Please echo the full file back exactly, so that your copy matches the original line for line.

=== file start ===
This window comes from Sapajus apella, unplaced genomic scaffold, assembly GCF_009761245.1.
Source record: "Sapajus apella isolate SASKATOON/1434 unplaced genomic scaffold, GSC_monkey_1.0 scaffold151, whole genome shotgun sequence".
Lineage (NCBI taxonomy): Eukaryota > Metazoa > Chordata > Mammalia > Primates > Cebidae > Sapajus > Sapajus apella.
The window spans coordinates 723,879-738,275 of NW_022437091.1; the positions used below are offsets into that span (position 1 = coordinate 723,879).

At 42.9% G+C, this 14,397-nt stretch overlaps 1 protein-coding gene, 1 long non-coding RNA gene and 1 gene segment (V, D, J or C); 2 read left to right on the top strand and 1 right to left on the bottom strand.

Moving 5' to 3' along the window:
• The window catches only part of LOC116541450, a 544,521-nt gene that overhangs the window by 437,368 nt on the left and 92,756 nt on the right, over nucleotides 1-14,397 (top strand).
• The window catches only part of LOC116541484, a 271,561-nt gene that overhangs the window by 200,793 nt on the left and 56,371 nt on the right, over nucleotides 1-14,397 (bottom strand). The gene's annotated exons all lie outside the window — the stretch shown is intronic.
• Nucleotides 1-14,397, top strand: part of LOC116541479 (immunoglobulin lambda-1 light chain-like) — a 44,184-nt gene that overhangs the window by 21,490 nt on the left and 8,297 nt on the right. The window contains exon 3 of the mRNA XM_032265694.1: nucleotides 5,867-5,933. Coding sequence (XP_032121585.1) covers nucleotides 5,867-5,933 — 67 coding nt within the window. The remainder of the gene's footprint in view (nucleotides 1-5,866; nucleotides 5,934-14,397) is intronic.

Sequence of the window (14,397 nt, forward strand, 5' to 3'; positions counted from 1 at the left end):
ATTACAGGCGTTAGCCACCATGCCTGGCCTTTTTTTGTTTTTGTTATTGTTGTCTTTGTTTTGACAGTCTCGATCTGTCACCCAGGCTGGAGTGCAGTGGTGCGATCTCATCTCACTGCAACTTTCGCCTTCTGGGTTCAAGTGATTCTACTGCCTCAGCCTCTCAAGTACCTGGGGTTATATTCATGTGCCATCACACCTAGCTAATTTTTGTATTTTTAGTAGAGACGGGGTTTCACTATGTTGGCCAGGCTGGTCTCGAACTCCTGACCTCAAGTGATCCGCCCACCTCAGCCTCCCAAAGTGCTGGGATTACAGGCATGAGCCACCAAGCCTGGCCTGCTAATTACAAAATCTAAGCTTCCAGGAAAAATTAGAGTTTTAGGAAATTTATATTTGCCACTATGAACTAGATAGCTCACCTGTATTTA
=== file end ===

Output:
This window comes from Sapajus apella, unplaced genomic scaffold, assembly GCF_009761245.1.
Source record: "Sapajus apella isolate SASKATOON/1434 unplaced genomic scaffold, GSC_monkey_1.0 scaffold151, whole genome shotgun sequence".
Lineage (NCBI taxonomy): Eukaryota > Metazoa > Chordata > Mammalia > Primates > Cebidae > Sapajus > Sapajus apella.
The window spans coordinates 723,879-738,275 of NW_022437091.1; the positions used below are offsets into that span (position 1 = coordinate 723,879).

At 42.9% G+C, this 14,397-nt stretch overlaps 1 protein-coding gene, 1 long non-coding RNA gene and 1 gene segment (V, D, J or C); 2 read left to right on the top strand and 1 right to left on the bottom strand.

Moving 5' to 3' along the window:
• The window catches only part of LOC116541450, a 544,521-nt gene that overhangs the window by 437,368 nt on the left and 92,756 nt on the right, over nucleotides 1-14,397 (top strand).
• The window catches only part of LOC116541484, a 271,561-nt gene that overhangs the window by 200,793 nt on the left and 56,371 nt on the right, over nucleotides 1-14,397 (bottom strand). The gene's annotated exons all lie outside the window — the stretch shown is intronic.
• Nucleotides 1-14,397, top strand: part of LOC116541479 (immunoglobulin lambda-1 light chain-like) — a 44,184-nt gene that overhangs the window by 21,490 nt on the left and 8,297 nt on the right. The window contains exon 3 of the mRNA XM_032265694.1: nucleotides 5,867-5,933. Coding sequence (XP_032121585.1) covers nucleotides 5,867-5,933 — 67 coding nt within the window. The remainder of the gene's footprint in view (nucleotides 1-5,866; nucleotides 5,934-14,397) is intronic.

Sequence of the window (14,397 nt, forward strand, 5' to 3'; positions counted from 1 at the left end):
ATTACAGGCGTTAGCCACCATGCCTGGCCTTTTTTTGTTTTTGTTATTGTTGTCTTTGTTTTGACAGTCTCGATCTGTCACCCAGGCTGGAGTGCAGTGGTGCGATCTCATCTCACTGCAACTTTCGCCTTCTGGGTTCAAGTGATTCTACTGCCTCAGCCTCTCAAGTACCTGGGGTTATATTCATGTGCCATCACACCTAGCTAATTTTTGTATTTTTAGTAGAGACGGGGTTTCACTATGTTGGCCAGGCTGGTCTCGAACTCCTGACCTCAAGTGATCCGCCCACCTCAGCCTCCCAAAGTGCTGGGATTACAGGCATGAGCCACCAAGCCTGGCCTGCTAATTACAAAATCTAAGCTTCCAGGAAAAATTAGAGTTTTAGGAAATTTATATTTGCCACTATGAACTAGATAGCTCACCTGTATTTA